A new dinosaur of titanic proportions unearthed in the Egyptian desert could help scientists shed light on the history of dinosaurs in Africa.
The find, named Mansourasaurus shahinae and described in a paper published Monday in the journal Nature, “is the most completely preserved land-living vertebrate” from the end of the Cretaceous Period ever found on mainland Africa, the study’s authors write. Researchers said that the sauropod, a long-necked herbivore, was 80 million years old, 33 feet long, and weighed as much as 5.5 tons, according to Reuters.
The remains, which included parts of the skull, jaw, shoulder, and forelimb, were discovered during an expedition from Egypt’s Mansoura University in 2013.
Scientists hailed the “incredible discovery,” with Matt Lamanna, one of the study’s authors, calling it “the Holy Grail.”
Dinosaur fossils from the end of the Cretaceous Period — 94–66 million years ago and considered the final age of the dinosaurs — “are exceeding rare” in Africa, Lamanna wrote in a blog post. The period also saw prehistoric continents begin to separate, leading some scientists, he said, to speculate that African dinosaurs began to evolve independently of their neighbors across the Mediterranean Sea.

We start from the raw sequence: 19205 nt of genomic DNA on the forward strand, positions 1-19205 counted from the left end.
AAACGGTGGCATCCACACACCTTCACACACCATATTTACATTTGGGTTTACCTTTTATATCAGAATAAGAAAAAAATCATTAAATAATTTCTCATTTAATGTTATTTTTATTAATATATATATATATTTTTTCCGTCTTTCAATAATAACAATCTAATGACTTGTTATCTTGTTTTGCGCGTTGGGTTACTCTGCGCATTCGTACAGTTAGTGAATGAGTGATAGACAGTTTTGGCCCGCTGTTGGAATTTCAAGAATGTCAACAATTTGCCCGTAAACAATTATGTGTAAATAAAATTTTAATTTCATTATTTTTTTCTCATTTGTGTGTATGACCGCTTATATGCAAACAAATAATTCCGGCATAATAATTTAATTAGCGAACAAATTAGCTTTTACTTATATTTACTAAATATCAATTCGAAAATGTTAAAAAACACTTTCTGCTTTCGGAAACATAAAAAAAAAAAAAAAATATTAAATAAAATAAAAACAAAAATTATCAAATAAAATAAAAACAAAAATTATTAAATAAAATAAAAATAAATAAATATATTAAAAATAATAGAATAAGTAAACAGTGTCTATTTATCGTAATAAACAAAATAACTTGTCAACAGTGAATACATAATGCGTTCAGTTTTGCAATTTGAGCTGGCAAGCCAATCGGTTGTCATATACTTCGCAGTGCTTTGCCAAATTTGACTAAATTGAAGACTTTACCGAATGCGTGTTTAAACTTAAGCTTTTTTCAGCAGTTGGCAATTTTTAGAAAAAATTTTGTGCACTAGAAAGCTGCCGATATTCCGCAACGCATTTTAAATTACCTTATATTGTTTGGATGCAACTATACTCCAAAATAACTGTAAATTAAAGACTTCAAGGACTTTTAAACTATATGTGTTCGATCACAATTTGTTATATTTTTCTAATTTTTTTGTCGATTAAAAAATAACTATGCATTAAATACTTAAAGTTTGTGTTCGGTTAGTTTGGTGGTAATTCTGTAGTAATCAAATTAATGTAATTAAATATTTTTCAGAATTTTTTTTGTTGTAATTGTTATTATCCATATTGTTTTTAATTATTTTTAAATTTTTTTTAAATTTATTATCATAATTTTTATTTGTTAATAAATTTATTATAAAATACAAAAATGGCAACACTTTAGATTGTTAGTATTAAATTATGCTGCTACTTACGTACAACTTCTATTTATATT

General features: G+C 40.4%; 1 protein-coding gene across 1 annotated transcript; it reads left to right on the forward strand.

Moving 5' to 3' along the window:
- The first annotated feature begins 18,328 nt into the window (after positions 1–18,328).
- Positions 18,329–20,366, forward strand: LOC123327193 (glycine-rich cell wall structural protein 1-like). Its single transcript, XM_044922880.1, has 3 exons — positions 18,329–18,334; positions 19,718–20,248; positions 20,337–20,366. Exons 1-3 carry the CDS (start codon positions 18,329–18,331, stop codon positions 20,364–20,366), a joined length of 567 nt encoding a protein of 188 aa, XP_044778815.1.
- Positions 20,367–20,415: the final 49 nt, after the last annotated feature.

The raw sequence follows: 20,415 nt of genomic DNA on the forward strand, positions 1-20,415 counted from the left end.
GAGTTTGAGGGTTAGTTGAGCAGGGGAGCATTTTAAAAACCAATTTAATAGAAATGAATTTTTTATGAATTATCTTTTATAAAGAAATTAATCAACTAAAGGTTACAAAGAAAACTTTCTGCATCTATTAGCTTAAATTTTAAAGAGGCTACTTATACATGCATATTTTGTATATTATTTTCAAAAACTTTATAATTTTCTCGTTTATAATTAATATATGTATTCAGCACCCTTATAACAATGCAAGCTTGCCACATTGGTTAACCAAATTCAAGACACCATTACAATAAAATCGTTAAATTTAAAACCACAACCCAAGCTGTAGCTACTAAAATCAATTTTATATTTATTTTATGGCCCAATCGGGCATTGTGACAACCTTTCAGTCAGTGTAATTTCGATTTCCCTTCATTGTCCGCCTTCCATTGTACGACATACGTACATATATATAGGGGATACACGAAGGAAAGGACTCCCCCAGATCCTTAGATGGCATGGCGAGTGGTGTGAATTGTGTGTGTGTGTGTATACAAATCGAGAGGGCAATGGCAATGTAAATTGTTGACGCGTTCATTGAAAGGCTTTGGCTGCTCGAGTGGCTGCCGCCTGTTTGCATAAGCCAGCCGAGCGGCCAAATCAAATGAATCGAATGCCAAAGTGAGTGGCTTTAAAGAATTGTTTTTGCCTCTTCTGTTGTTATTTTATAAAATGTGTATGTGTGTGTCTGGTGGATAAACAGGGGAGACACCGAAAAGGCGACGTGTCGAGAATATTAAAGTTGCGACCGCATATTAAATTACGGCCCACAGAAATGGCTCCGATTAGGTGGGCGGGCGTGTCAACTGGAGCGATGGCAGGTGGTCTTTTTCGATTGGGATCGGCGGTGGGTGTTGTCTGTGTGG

But the researchers determined that Mansourasaurus’ likeness to dinosaurs from Europe and Asia suggest it was more closely related to these dinosaurs than those from South America or elsewhere in Africa. The discovery led them to suggest that land-based dinosaurs continued to migrate between Europe and northern Africa toward the end of their time on Earth, the BBC reports.
“Africa remains a giant question mark in terms of land-dwelling animals at the end of the Age of Dinosaurs,” said Eric Gorscak, another co-author of the study. “Mansourasaurus helps us address longstanding questions about Africa’s fossil record and paleobiology.”
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